Tuesday, March 26, 2024

Drunk on Paleontology - Tricerahops Double IPA

The next Drunk on Geology is for Tricerahops Double IPA from the Ninkasi Brewing Company out of Eugene, OR.

Although, obviously named for the dinosaur Triceratops, the Ninkasi website also states that this beer, along with three others, are part of a comic series produced by Dark Horse Comics called Legend of Ninkasi: Rise of Craft.

And according to their comic lore:
Legend has it that Tricerahops, loyal companion to the goddess Ninkasi, acquires his abilities from the goddess’ mystical hops. While our brewery is working on propagating these hops for the good of all, we brewed this Double IPA to showcase all that’s possible. Its floral aromas collide with a splendor of resinous hop notes to create a beer suitable for a magical beast like Tricerahops himself.

Triceratops horridus skeleton and cast from the Field Museum in Chicago, IL. 

The first discovery of  material attributed to Triceratops, was in 1887 by George Lyman Cannon near Denver, Colorado, who had found a set of the brow horns attached to a skull roof. He sent the material to O.C. Marsh who, assuming the rock dates were Pliocene, determined that it was from a prehistoric bison, which he named Bison alticornis. However after a more complete specimen was discovered in 1888 from Wyoming's Lance Formation by John Bell Hatcher, as well as a couple of other discoveries, Marsh reevaluated the initial find and eventually added all the finds under a new species, Triceratops, which he named in 1889, meaning "three-horned face".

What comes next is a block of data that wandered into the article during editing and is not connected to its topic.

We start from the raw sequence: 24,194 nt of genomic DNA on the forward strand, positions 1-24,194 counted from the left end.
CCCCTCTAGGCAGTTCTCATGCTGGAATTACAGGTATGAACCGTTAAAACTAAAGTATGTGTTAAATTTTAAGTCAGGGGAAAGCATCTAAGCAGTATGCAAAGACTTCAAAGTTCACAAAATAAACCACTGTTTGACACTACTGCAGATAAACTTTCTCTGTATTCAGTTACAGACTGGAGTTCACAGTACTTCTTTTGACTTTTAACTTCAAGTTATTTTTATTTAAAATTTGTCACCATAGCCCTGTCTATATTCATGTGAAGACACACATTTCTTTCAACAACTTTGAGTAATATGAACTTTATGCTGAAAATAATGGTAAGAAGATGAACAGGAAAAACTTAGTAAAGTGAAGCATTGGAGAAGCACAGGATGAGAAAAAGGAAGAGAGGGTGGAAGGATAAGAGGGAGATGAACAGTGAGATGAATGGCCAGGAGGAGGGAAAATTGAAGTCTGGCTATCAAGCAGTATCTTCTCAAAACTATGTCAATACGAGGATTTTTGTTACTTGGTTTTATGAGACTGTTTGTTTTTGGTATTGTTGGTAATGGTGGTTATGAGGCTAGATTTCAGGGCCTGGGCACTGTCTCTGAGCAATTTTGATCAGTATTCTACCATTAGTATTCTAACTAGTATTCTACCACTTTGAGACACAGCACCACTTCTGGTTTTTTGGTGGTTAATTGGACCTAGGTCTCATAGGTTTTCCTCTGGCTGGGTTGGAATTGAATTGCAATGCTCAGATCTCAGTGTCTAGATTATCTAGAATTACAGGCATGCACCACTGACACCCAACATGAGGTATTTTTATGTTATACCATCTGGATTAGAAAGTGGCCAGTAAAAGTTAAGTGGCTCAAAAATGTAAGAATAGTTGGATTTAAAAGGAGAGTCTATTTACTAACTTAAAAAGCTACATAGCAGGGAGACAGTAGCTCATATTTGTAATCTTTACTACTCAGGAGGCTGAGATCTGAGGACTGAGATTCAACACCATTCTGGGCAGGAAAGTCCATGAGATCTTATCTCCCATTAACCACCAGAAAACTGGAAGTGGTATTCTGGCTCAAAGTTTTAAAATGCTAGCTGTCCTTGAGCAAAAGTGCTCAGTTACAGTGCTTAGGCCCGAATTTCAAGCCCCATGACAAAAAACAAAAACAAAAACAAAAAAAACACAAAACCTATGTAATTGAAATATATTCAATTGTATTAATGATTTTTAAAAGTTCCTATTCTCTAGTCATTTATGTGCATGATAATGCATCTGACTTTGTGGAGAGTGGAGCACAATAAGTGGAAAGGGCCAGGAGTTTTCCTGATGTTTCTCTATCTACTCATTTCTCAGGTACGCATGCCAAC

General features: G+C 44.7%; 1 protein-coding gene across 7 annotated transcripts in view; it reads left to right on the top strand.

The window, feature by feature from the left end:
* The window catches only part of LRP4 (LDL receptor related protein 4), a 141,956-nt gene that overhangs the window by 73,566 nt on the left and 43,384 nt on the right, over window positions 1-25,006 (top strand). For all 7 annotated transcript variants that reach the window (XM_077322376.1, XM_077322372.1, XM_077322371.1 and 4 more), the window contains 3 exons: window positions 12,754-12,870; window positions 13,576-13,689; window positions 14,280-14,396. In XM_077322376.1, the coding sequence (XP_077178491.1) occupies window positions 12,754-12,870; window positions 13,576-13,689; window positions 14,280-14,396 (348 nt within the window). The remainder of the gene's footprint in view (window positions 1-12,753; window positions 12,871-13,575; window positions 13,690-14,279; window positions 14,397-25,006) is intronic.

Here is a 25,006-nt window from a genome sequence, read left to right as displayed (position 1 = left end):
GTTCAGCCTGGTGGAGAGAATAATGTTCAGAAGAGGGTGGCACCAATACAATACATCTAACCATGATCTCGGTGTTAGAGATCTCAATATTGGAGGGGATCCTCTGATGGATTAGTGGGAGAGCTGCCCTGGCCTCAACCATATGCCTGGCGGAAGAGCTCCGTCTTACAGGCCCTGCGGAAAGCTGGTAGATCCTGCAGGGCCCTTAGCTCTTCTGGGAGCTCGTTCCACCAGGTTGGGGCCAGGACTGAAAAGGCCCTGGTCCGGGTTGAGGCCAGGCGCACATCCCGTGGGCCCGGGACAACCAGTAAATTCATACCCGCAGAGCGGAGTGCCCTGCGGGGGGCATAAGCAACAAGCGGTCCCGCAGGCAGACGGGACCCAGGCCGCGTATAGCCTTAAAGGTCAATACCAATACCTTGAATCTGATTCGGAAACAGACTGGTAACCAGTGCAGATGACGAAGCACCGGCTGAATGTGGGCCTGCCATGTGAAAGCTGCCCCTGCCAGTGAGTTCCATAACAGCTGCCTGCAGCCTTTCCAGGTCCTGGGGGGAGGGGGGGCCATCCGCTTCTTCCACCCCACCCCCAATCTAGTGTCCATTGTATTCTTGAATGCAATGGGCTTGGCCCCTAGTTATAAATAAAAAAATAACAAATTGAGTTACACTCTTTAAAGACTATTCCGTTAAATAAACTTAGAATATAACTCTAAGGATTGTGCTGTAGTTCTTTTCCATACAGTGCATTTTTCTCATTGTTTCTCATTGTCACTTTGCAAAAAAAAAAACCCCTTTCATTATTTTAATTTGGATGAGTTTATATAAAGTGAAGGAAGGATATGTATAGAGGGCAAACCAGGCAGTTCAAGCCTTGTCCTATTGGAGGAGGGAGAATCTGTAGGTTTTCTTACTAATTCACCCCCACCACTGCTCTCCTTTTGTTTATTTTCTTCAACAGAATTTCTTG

The side of the Tricerahops box notes:
This is our monument to the big and beautiful beasts that came before us. Tricerahops is an ancient field of floral hops with a deep, earthy taste and a balanced finish.
Triceratops belongs to a group of animals known as ceratopsians.

Ceratopsian wall at the Natural History Museum of Utah. Triceratops is the one located in the far right at the top.

Ceratopsians were prolific during the Cretaceous, with many different varieties evolving with various numbers of horns and frill adornments. Triceratops was one of the last ceratopsians to have evolved with remains having been found in rocks dating from ~69 million years ago to the end of the dinosaurs ~66 million years ago. It is estimated that Triceratops could grow up to 30 feet in length and weigh 12,000-16,000 pounds. There are currently two recognized species of Triceratops, T. horridus (pictured above in Chicago) and T. prorsus

The skull of Triceratops is one of the largest skulls ever discovered, approaching 10 feet in length in some individuals and not only had the three primary horns (one above each eye and one on the snout), it also had a series of spikes along the edge of the frill known as epoccipitals, and hornlike projects on the jugals (cheekbones). The horns are thought to serve multiple functions, such as defense from predators as well mating display structures. 

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